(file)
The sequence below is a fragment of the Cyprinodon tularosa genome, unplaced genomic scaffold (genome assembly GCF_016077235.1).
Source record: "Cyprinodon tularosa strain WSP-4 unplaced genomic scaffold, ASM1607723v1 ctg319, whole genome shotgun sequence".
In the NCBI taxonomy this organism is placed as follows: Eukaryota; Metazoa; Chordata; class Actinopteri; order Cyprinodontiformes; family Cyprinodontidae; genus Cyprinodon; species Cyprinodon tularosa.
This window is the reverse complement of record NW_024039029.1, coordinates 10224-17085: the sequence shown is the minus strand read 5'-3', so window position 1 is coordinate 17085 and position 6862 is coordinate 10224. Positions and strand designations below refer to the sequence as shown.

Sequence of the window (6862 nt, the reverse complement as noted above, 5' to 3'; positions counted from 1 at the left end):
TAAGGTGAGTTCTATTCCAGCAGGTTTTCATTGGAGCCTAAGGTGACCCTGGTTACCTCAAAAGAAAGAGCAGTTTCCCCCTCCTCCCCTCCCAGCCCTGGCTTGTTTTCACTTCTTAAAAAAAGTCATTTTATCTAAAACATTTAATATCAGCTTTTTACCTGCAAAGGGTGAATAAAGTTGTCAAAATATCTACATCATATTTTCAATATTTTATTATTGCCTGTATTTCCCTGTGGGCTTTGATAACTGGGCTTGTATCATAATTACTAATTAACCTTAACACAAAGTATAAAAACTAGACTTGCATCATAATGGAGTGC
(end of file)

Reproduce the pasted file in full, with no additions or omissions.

The sequence below is a fragment of the Cyprinodon tularosa genome, unplaced genomic scaffold (genome assembly GCF_016077235.1).
Source record: "Cyprinodon tularosa strain WSP-4 unplaced genomic scaffold, ASM1607723v1 ctg319, whole genome shotgun sequence".
In the NCBI taxonomy this organism is placed as follows: Eukaryota; Metazoa; Chordata; class Actinopteri; order Cyprinodontiformes; family Cyprinodontidae; genus Cyprinodon; species Cyprinodon tularosa.
This window is the reverse complement of record NW_024039029.1, coordinates 10224-17085: the sequence shown is the minus strand read 5'-3', so window position 1 is coordinate 17085 and position 6862 is coordinate 10224. Positions and strand designations below refer to the sequence as shown.

Sequence of the window (6862 nt, the reverse complement as noted above, 5' to 3'; positions counted from 1 at the left end):
TAAGGTGAGTTCTATTCCAGCAGGTTTTCATTGGAGCCTAAGGTGACCCTGGTTACCTCAAAAGAAAGAGCAGTTTCCCCCTCCTCCCCTCCCAGCCCTGGCTTGTTTTCACTTCTTAAAAAAAGTCATTTTATCTAAAACATTTAATATCAGCTTTTTACCTGCAAAGGGTGAATAAAGTTGTCAAAATATCTACATCATATTTTCAATATTTTATTATTGCCTGTATTTCCCTGTGGGCTTTGATAACTGGGCTTGTATCATAATTACTAATTAACCTTAACACAAAGTATAAAAACTAGACTTGCATCATAATGGAGTGC